August 19 2020

Improving Your Work-Life Balance

Remember those all-nighters which took you to an exam in which you could barely stay awake? Remember doing all this while working part or full time?

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Remember those all-nighters which took you to an exam in which you could barely stay awake? Remember doing all this while working part or full time?

If you're like most lawyers, what you probably remember most is how little free time you had, and how you looked forward to that happy day when you'd have your degree, a great job and a life you could manage. Now, you have that degree, and that job—but you still have practically no free time. It seems like all you do is work. And you wonder, "isn't there a better way?"

With many people working from home due to the panemic, you may think that you will have more free time on your hands. But with the abilty to work from home comes the reality that many people continue to work long past when they normally would.

A Better Way: Improving Your Work-Life Balance

If your work schedule is so demanding that you're getting frequently stressed out, tired or bored with your job, it's time to reassess how you're balancing the demands of your law job and the need to slow down and enjoy your life. After all, you didn't go through all that hard work to obtain your degree only to be unhappy.

Said differently, improving your work-life balance is critical to improving the quality of your life. As Forbes notes, for example:

"Work-life balance is an important aspect of a healthy work environment. Maintaining work-life balance helps reduce stress and helps prevent burnout in the workplace. Chronic stress is one of the most common health issues in the workplace. It can lead to physical consequences such as hypertension, digestive troubles, chronic aches and pains and heart problems. Chronic stress can also negatively impact mental health because it's linked to a higher risk of depression, anxiety and insomnia."

Time to Take a Detour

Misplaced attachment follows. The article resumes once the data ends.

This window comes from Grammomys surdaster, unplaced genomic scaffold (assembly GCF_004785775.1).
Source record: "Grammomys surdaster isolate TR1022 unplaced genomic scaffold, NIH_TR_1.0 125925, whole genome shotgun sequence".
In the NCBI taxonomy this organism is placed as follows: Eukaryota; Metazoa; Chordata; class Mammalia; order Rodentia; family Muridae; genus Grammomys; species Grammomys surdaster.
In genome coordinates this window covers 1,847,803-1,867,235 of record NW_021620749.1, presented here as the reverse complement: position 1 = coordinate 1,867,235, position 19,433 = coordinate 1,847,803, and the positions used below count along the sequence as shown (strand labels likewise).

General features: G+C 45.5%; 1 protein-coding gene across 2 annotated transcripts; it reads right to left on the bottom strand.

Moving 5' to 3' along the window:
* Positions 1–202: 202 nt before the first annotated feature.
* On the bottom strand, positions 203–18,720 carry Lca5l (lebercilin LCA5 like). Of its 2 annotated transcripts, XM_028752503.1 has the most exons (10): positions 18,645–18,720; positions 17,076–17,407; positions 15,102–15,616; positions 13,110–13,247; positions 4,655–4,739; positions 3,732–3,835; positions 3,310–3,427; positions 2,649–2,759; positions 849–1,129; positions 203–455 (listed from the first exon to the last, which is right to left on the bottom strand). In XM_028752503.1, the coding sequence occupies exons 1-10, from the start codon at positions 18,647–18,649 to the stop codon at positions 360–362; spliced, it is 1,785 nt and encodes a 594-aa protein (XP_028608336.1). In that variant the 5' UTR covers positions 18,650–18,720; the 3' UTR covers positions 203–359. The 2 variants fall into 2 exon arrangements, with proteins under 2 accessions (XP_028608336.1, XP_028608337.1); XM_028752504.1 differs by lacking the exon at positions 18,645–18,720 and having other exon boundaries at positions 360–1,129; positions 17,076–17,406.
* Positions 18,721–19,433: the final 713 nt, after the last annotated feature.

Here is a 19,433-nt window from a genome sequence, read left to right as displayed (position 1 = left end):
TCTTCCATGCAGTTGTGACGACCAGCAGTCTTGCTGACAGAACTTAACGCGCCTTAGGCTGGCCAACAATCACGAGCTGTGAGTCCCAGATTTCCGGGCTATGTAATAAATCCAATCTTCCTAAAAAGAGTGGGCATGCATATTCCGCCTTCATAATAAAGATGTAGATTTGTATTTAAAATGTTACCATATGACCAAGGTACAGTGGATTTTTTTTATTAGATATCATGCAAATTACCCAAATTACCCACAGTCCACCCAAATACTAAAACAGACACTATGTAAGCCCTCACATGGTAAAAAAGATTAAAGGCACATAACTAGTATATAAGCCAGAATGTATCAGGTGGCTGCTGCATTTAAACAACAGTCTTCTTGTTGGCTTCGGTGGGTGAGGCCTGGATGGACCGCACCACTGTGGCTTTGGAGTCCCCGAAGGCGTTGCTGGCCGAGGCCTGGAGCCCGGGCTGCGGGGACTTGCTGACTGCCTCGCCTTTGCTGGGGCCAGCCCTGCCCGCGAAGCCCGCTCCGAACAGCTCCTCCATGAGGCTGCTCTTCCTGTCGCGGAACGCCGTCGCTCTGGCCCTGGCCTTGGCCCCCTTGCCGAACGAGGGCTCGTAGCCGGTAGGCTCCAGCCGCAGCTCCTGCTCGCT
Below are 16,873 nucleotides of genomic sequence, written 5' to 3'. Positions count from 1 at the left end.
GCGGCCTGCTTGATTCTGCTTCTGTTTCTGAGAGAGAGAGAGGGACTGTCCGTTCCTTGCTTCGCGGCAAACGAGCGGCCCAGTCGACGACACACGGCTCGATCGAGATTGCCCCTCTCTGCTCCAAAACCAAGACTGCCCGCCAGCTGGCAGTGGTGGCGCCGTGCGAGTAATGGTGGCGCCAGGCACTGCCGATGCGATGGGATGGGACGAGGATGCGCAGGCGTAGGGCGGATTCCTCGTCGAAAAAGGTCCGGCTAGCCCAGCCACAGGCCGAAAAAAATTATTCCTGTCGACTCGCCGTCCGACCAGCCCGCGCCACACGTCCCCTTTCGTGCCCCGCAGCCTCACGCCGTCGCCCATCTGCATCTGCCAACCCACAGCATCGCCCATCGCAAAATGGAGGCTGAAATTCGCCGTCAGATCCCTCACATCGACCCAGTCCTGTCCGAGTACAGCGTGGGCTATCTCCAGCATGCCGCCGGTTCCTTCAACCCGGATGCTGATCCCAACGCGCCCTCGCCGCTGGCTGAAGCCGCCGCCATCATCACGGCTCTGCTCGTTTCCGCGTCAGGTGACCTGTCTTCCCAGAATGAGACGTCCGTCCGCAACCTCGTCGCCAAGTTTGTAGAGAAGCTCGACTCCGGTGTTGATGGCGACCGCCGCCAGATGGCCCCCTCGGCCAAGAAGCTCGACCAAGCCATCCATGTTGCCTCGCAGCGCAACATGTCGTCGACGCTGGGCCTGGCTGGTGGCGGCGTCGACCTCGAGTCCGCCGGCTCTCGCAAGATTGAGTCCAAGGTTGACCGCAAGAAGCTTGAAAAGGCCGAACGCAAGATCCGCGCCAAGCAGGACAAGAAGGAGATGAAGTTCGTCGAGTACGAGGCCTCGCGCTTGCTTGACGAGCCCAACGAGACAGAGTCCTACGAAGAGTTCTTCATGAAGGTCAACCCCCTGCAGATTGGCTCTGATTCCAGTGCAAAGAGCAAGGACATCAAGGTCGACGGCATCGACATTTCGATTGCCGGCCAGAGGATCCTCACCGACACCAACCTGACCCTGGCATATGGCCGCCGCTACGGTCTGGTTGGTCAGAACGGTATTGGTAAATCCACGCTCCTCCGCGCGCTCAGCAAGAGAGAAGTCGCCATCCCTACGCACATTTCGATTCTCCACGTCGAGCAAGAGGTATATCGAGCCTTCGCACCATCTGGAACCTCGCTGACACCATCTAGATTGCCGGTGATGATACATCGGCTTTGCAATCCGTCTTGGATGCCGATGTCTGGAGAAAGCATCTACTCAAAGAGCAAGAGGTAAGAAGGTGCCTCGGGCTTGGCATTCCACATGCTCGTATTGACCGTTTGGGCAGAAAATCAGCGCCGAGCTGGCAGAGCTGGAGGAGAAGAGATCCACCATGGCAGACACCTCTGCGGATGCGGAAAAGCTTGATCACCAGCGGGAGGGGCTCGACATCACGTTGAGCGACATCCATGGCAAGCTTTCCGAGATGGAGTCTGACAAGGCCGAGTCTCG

Whether or not you've experienced any of those symptoms, if you're not happy with the amount of time you spend in your law practice, it's probably time to make some changes. Fortunately, there some proactive steps you can take to improve your work-life balance, and to better enjoy both your work and your life, including the following:

  • Keep it real: spoiler alert, chances are you're not going to achieve a perfect work-life balance. You have commitments at both work and home, and the idea is to create a realistic balance between the two. Shoot for small improvements at first, and continually reassess your situation, are the changes you've made giving you more time to do the things you love, and reducing your level of stress at work?
  • Get away from it all: find ways to change your work routine. For example, if you're travelling to work while frantically parsing a deposition, you're probably headed for burnout. A simple change, like putting away work while commuting and taking in some music you love will make you feel more relaxed, and probably give you the energy to do a better job when you get to work.
  • Shut down your computer: whether or not you're working from home, be sure to shut down your computer at a reasonable hour when you can. Sometimes you may be in the zone and looking to get a head start on tomorrows work, but unnecessarily working late can contribute to stress. Shut down your computer and take some time to relax.
  • Establish some rules of the road: to get the work-life balance you want, you need to have some clear goals and a strategy to achieve them, like not using your home computer to constantly check work emails outside of hours. Talk to your colleagues and boss about your situation and explain the changes you're making and why you're making them. Explain that making these changes to improve your work performance as well as the overall quality of your life.

Every law job is different, which means that no 2 plans to improve work-life balance will be identical. Try to construct a plan that's customised to your needs, have clear goals and return to that plan occasionally to see how much progress you've made.

The last thing you want is to wake up 10 or 15 years from now thinking you've squandered opportunities to spend more time with your children—or with chronic stress. Create a work-life balance plan that will improve your performance on the job and give you the free time you need to enjoy your life.